Voters make it official: Leticia Fraga, David Cohen for Princeton Council


Leticia Fraga

By Philip Sean Curran, Staff Writer
Democrats David Cohen and Leticia Fraga were elected Tuesday to the Princeton Council in an uncontested race for two seats, with Fraga becoming the first Latina ever elected to Princeton municipal government.
Cohen finished with 5,604 votes with Fraga at 5,570.
In winning public office for the first time, they will replace longtime Councilman and former Township Mayor Bernard P. Miller and Councilwoman Jo S. Butler, both of whom declined to run for re-election.
The result keeps all six council seats in the hands of Democrats.
Cohen, an architect, said Tuesday that he intends to “jump in with both feet” once he takes office in 2018.
“I really hope to take an activist’s role and not feel like I have to sit back and just watch and learn,” he said, “based on the amount of thought that I’ve given to the issues and the number of meetings I’ve been to … .”
Fraga, a community activist who sits on the town’s civil rights commission, said Tuesday that her purpose in running was not to become first Latina elected in Princeton.
“Actually, I cannot even find the words to express what an honor it is for me to serve and to be the first, because it’s something that I had never even dared to imagine,” said Fraga, a native of Mexico who lost her first bid for council last year. “But now that it’s become a reality, I’m very excited about it.”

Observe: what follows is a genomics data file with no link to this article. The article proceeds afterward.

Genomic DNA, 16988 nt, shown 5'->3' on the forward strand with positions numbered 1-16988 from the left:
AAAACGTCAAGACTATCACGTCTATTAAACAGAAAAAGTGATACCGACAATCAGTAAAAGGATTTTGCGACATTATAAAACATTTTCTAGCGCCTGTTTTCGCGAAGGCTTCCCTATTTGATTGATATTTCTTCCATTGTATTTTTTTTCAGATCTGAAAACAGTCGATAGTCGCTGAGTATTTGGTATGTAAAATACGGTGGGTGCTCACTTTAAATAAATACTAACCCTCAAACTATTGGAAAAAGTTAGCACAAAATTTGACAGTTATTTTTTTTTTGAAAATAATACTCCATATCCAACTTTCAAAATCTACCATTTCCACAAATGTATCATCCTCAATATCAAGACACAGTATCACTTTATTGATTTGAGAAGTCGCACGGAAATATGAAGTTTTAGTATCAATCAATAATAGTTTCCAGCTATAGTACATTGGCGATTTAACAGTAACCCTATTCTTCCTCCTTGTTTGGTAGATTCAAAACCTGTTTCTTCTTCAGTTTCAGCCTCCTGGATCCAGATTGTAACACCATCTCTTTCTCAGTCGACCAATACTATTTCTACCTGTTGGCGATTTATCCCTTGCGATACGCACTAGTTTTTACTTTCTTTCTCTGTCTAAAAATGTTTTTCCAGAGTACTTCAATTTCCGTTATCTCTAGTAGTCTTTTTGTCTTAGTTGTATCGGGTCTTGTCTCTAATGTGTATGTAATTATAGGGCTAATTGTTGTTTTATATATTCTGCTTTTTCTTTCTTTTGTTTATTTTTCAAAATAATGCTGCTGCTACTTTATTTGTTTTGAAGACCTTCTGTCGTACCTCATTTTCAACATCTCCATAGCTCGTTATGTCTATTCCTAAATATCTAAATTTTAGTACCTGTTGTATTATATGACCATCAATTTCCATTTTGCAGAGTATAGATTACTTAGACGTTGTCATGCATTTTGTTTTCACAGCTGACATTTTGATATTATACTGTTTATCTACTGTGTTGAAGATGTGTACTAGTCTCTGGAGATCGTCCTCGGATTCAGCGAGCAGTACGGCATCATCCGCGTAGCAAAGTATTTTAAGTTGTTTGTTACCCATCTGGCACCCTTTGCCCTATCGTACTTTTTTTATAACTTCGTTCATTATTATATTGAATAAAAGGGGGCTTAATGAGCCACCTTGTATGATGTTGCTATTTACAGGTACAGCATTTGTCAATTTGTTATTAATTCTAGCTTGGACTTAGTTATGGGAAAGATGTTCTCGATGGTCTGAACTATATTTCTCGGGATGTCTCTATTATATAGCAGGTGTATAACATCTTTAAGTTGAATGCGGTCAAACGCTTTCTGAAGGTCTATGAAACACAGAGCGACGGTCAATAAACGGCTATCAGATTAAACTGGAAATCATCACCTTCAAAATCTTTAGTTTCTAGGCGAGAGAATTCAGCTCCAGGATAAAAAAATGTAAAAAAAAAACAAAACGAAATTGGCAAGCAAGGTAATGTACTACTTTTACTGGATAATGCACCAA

Tuesday’s outcome had been a forgone conclusion for the better part of the year, ever since no other Democrats challenged Fraga and Cohen in the party primary. No Republicans ran in the general election, although that likely would not have mattered given how Democrats routinely win municipal elections in a landslide because of their large edge in registered voters.
Fraga and Cohen will join a municipal government that is waiting for a ruling from a Mercer County judge on what the town’s affordable housing requirement will be. Cohen calls affordable housing the biggest issue looming.
“And it’s going to take a lot of buckling down and focusing on the details of that to come up with a successful plan,” said Cohen, who sits on the municipal planning board. “There’s going to be rezoning of areas to accommodate the amount of housing that we’re going to be required to put in. That’s going to require a lot of work and I think my skill set is going to be useful for that.”
“I know that there are goals that are already being set on what Council plans to work on for next year,” she said. “And so that’s what I plan to have a hand in.”